Baby, it’s cold outside! Even here in Florida we’re experiencing frigid temperatures. As a gardener, this doesn’t make me happy. Like many of my gardener friends, I still had tomatoes, peppers and eggplant in the ground, nurturing them until the last-minute before the first freeze. And they were doing so well!
But with the cold comes the “crush” and my warm-loving crops have been wiped out. I suppose the good news is that I no longer have to weed and feed the little lovelies. Though I will miss them. In the meantime, I’ll simply focus on those of my plants that enjoy the cold weather. Like broccoli.
This green beauty isn’t bothered by a few frosty mornings. Nor are my blueberries. In fact, they need a minimum amount of “chill” hours in order to set fruit. Chill hours occur when temperatures dip between 32°F and 45°F.
Like other living forms, plant cells contain water and water can freeze. During a frost, if water in plants’ cells freeze, it can damage cell walls. Why? Because solid ice takes up more space than the liquid it froze. The crystals then rupture the tough cell walls and when the ice melts, the liquid drains out, dehydrating the plant. Soil can also freeze, which threatens a plant’s ability to get nourishment.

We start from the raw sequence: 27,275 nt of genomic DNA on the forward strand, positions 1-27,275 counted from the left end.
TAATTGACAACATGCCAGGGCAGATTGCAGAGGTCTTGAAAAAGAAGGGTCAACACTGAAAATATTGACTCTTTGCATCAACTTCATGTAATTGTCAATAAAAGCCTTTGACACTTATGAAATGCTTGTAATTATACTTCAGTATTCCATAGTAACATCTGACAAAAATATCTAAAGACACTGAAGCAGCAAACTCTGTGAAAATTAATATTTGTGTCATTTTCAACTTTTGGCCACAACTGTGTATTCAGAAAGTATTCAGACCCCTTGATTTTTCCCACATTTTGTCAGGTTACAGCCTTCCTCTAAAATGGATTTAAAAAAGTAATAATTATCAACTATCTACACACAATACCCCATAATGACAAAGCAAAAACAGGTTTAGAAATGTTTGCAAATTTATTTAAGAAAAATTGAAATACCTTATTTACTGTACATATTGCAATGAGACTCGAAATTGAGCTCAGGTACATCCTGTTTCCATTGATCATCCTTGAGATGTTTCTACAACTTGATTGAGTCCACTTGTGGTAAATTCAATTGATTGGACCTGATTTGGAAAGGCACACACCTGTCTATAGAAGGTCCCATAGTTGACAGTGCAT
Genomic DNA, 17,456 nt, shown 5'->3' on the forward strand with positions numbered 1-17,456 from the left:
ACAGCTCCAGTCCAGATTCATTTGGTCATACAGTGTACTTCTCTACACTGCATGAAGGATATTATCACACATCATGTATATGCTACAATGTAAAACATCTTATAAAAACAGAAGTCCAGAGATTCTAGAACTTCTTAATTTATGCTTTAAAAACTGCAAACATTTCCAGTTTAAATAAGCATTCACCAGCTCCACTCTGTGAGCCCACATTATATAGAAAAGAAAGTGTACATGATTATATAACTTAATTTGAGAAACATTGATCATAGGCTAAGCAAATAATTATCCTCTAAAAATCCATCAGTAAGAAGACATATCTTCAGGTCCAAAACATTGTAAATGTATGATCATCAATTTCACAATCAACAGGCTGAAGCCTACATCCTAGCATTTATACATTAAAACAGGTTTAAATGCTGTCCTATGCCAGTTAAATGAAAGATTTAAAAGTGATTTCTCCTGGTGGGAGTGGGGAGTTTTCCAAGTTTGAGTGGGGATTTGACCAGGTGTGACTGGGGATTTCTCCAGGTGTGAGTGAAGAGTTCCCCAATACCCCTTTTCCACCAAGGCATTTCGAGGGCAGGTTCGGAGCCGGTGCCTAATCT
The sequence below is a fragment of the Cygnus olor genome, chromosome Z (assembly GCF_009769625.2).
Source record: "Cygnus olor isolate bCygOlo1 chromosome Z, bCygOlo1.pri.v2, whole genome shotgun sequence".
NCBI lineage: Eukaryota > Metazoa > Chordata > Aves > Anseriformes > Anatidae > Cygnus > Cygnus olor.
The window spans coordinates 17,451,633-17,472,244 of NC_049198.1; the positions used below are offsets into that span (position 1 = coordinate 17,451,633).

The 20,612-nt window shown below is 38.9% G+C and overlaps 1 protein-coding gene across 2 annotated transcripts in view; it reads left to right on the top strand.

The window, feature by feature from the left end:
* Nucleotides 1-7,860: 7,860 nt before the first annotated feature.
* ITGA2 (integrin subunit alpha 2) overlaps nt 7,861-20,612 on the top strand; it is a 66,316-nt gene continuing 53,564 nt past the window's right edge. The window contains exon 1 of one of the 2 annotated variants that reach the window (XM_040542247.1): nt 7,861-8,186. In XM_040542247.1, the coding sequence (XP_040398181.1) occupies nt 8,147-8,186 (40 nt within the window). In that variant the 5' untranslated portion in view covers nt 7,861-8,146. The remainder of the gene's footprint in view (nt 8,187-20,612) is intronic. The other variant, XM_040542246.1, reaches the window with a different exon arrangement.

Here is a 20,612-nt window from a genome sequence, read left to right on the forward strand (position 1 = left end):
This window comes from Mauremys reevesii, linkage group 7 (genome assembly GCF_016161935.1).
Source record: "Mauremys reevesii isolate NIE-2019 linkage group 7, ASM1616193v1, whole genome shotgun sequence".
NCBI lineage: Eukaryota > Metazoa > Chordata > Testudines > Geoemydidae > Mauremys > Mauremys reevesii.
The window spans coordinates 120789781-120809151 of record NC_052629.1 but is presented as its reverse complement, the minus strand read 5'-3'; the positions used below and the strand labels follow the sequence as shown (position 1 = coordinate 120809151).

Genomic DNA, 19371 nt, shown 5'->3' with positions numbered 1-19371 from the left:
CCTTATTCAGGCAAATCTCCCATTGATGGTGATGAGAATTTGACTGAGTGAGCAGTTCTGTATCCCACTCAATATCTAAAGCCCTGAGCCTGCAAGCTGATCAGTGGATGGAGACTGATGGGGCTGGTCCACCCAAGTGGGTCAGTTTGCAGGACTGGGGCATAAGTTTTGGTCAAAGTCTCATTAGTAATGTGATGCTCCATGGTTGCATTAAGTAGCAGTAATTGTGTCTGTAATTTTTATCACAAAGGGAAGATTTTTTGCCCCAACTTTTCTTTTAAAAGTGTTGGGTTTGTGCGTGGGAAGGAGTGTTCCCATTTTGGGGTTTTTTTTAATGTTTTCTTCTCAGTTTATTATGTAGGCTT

There are several mitigating factors with regard to how damaging a cold spell will be, such as how long the temperature remains low, whether or not it’s a clear evening versus a nice warm “blanket” of cloud cover. Are your plants located in low spots or high across your landscape? Even the difference in heat retention between dark soil and light can determine the extent of the damage. Yikes!
Stay warm, gardeners!